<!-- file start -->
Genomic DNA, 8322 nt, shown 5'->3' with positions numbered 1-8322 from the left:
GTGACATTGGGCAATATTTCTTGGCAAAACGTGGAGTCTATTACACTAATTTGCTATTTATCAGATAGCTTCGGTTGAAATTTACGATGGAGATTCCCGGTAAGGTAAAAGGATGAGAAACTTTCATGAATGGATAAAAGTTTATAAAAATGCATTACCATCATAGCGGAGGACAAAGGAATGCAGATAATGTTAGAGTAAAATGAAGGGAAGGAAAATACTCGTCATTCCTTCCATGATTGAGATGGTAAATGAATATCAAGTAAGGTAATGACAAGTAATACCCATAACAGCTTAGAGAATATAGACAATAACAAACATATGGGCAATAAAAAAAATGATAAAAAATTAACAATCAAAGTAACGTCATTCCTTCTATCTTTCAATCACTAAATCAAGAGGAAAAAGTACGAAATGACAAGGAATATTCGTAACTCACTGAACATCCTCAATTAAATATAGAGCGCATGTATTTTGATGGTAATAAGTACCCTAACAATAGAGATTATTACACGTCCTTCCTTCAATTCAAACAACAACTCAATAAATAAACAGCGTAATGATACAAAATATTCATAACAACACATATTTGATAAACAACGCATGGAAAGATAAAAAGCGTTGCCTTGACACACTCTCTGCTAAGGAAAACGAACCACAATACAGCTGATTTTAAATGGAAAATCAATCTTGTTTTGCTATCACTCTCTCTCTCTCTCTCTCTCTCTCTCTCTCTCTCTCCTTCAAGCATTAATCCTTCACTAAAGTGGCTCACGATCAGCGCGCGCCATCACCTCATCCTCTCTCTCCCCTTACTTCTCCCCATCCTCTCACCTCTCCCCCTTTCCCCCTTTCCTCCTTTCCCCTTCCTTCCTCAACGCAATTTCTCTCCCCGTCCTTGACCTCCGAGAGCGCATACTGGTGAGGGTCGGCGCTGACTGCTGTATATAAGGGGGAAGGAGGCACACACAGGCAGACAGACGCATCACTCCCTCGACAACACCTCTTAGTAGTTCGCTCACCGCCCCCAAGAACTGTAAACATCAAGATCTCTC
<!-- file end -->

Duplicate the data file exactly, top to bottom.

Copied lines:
Genomic DNA, 8322 nt, shown 5'->3' with positions numbered 1-8322 from the left:
GTGACATTGGGCAATATTTCTTGGCAAAACGTGGAGTCTATTACACTAATTTGCTATTTATCAGATAGCTTCGGTTGAAATTTACGATGGAGATTCCCGGTAAGGTAAAAGGATGAGAAACTTTCATGAATGGATAAAAGTTTATAAAAATGCATTACCATCATAGCGGAGGACAAAGGAATGCAGATAATGTTAGAGTAAAATGAAGGGAAGGAAAATACTCGTCATTCCTTCCATGATTGAGATGGTAAATGAATATCAAGTAAGGTAATGACAAGTAATACCCATAACAGCTTAGAGAATATAGACAATAACAAACATATGGGCAATAAAAAAAATGATAAAAAATTAACAATCAAAGTAACGTCATTCCTTCTATCTTTCAATCACTAAATCAAGAGGAAAAAGTACGAAATGACAAGGAATATTCGTAACTCACTGAACATCCTCAATTAAATATAGAGCGCATGTATTTTGATGGTAATAAGTACCCTAACAATAGAGATTATTACACGTCCTTCCTTCAATTCAAACAACAACTCAATAAATAAACAGCGTAATGATACAAAATATTCATAACAACACATATTTGATAAACAACGCATGGAAAGATAAAAAGCGTTGCCTTGACACACTCTCTGCTAAGGAAAACGAACCACAATACAGCTGATTTTAAATGGAAAATCAATCTTGTTTTGCTATCACTCTCTCTCTCTCTCTCTCTCTCTCTCTCTCTCTCTCCTTCAAGCATTAATCCTTCACTAAAGTGGCTCACGATCAGCGCGCGCCATCACCTCATCCTCTCTCTCCCCTTACTTCTCCCCATCCTCTCACCTCTCCCCCTTTCCCCCTTTCCTCCTTTCCCCTTCCTTCCTCAACGCAATTTCTCTCCCCGTCCTTGACCTCCGAGAGCGCATACTGGTGAGGGTCGGCGCTGACTGCTGTATATAAGGGGGAAGGAGGCACACACAGGCAGACAGACGCATCACTCCCTCGACAACACCTCTTAGTAGTTCGCTCACCGCCCCCAAGAACTGTAAACATCAAGATCTCTC